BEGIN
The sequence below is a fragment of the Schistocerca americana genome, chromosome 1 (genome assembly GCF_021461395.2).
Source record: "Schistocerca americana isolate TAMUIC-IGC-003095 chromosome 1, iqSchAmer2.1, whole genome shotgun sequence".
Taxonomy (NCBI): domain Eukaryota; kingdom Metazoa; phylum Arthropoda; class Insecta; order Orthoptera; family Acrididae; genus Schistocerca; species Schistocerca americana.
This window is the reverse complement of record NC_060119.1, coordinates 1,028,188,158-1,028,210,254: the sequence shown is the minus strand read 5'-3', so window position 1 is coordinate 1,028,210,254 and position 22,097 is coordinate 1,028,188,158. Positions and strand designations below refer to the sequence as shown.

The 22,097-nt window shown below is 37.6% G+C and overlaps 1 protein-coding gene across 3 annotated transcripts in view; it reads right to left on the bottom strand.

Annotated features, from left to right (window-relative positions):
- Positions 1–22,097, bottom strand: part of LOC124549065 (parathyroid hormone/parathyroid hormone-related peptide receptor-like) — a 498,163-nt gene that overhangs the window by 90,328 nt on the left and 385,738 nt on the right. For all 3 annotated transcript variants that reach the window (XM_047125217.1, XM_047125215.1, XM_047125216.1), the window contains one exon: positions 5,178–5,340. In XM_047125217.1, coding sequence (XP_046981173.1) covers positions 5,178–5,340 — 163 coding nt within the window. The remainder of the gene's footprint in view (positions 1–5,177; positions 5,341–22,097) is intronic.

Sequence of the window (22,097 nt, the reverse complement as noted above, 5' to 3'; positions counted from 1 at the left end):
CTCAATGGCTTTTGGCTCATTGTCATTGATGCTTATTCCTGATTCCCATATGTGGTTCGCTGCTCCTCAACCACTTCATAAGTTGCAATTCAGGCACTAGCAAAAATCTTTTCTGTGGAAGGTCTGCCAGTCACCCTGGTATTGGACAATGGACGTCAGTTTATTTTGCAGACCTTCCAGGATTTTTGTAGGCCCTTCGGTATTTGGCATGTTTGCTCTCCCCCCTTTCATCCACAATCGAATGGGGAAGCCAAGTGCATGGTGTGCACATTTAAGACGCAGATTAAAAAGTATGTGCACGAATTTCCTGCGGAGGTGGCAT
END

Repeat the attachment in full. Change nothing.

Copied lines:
The sequence below is a fragment of the Schistocerca americana genome, chromosome 1 (genome assembly GCF_021461395.2).
Source record: "Schistocerca americana isolate TAMUIC-IGC-003095 chromosome 1, iqSchAmer2.1, whole genome shotgun sequence".
Taxonomy (NCBI): domain Eukaryota; kingdom Metazoa; phylum Arthropoda; class Insecta; order Orthoptera; family Acrididae; genus Schistocerca; species Schistocerca americana.
This window is the reverse complement of record NC_060119.1, coordinates 1,028,188,158-1,028,210,254: the sequence shown is the minus strand read 5'-3', so window position 1 is coordinate 1,028,210,254 and position 22,097 is coordinate 1,028,188,158. Positions and strand designations below refer to the sequence as shown.

The 22,097-nt window shown below is 37.6% G+C and overlaps 1 protein-coding gene across 3 annotated transcripts in view; it reads right to left on the bottom strand.

Annotated features, from left to right (window-relative positions):
- Positions 1–22,097, bottom strand: part of LOC124549065 (parathyroid hormone/parathyroid hormone-related peptide receptor-like) — a 498,163-nt gene that overhangs the window by 90,328 nt on the left and 385,738 nt on the right. For all 3 annotated transcript variants that reach the window (XM_047125217.1, XM_047125215.1, XM_047125216.1), the window contains one exon: positions 5,178–5,340. In XM_047125217.1, coding sequence (XP_046981173.1) covers positions 5,178–5,340 — 163 coding nt within the window. The remainder of the gene's footprint in view (positions 1–5,177; positions 5,341–22,097) is intronic.

Sequence of the window (22,097 nt, the reverse complement as noted above, 5' to 3'; positions counted from 1 at the left end):
CTCAATGGCTTTTGGCTCATTGTCATTGATGCTTATTCCTGATTCCCATATGTGGTTCGCTGCTCCTCAACCACTTCATAAGTTGCAATTCAGGCACTAGCAAAAATCTTTTCTGTGGAAGGTCTGCCAGTCACCCTGGTATTGGACAATGGACGTCAGTTTATTTTGCAGACCTTCCAGGATTTTTGTAGGCCCTTCGGTATTTGGCATGTTTGCTCTCCCCCCTTTCATCCACAATCGAATGGGGAAGCCAAGTGCATGGTGTGCACATTTAAGACGCAGATTAAAAAGTATGTGCACGAATTTCCTGCGGAGGTGGCAT